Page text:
News that McNally-Robinson Booksellers, Canada’s biggest independent book retailer, filed for bankruptcy protection at the end of December rattled nerves in the Canadian market, but early post-holiday season reports from other independents indicate that their sales are generally holding up, even under some of the pressures cited as factors in McNally Robinson’s troubles.
Susan Dayus, executive director of the Canadian Booksellers Association, said the organization is still analyzing responses to its annual holiday sales survey, but it appears that the majority of the independent booksellers who responded said their “sales improved somewhat” over the same period--October, November and December--in 2008. She estimated the average was an increase of 2% to 5%.
The CBA also asked booksellers if their customers were asking for e-books, but the numbers were so far very small. “That doesn’t mean that in the next six months that isn’t going to change, or by next Christmas,” she said. “But to me, it shows that people who were coming into the stores were looking for the service that they’ve come to know and expect of independents, the people who know the books and can help them find it and have a good stock of books that they are looking for, whether it is regional or hot seller.”
Her impressions were echoed by Robert Wiersema, a bookseller at Bolen Books in Victoria, B.C. and president of the B.C. Booksellers Association, who said Christmas sales were good in the Bolen shop and that he hadn’t heard reports of other booksellers in the province having a bad season yet either. E-books, he said, are not a significant factor in sales yet. “I am aware that people are buying Kindles and e-readers. It’s something that is happening,” he said, but the effects are not measurable in sales yet.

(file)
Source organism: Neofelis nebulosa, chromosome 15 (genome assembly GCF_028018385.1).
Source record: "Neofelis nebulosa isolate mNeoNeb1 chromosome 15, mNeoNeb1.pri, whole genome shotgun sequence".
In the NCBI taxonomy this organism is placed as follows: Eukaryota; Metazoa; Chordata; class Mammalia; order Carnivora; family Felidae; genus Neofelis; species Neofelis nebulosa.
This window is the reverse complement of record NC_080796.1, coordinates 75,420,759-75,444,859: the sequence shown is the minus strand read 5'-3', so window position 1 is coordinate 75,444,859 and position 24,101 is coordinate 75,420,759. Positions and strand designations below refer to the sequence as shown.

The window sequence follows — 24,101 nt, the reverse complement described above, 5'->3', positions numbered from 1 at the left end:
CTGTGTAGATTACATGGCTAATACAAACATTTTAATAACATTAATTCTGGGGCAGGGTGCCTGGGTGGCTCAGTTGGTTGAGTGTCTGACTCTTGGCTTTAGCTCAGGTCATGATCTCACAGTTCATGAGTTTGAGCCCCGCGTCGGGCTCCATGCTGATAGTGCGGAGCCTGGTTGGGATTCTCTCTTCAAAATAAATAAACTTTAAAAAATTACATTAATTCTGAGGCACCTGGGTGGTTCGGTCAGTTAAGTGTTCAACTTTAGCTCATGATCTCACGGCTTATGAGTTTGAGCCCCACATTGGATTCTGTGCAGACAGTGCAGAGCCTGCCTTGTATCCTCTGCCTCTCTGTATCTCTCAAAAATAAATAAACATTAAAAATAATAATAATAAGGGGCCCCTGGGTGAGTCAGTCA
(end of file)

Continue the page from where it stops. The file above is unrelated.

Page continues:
Steve Budnarchuk, co-owner of Audreys Books in Edmonton, said some old-fashioned cold weather spells that kept shoppers in malls and away from his storefront shop in December had the most noticeable effect on sales, but aside from that, Christmas sales were “fine.” However, deep discounts by online retailers have been an ongoing challenge in recent years, he said. “Amazon continues to grow, and Indigo continues to struggle to keep up with it, and between the two of them and their online discounting, that has a serious impact on sales,” he said, voicing his concern that the prevalence of such discounts affect what consumers think a book is worth.
When announcing that McNally Robinson was entering bankruptcy protection with the expectation to restructure as a smaller company with two large format stores instead of four, co-owner Paul McNally had described a perfect storm of economic recession, deep discounting from online retailers and the emergence of e-books, but the other element of the mini-chain’s troubles was its addition of two new large format stores in Winnipeg and Toronto, which “proved substantially unprofitable.,” he said. Closing those two stores should allow the restructured company to survive and rebuild.
“We’re navigating the murky waters of bankruptcy protection and we hope to emerge into sunlight and clear waters in a couple or three weeks,” if the court approves the restructuring plan, he said. In the meanwhile, the McNally family has been heartened by warm wishes from publishers and from support from loyal customers in their surviving Winnipeg and Saskatoon, Sask., stores. “We get hugs,” McNally said.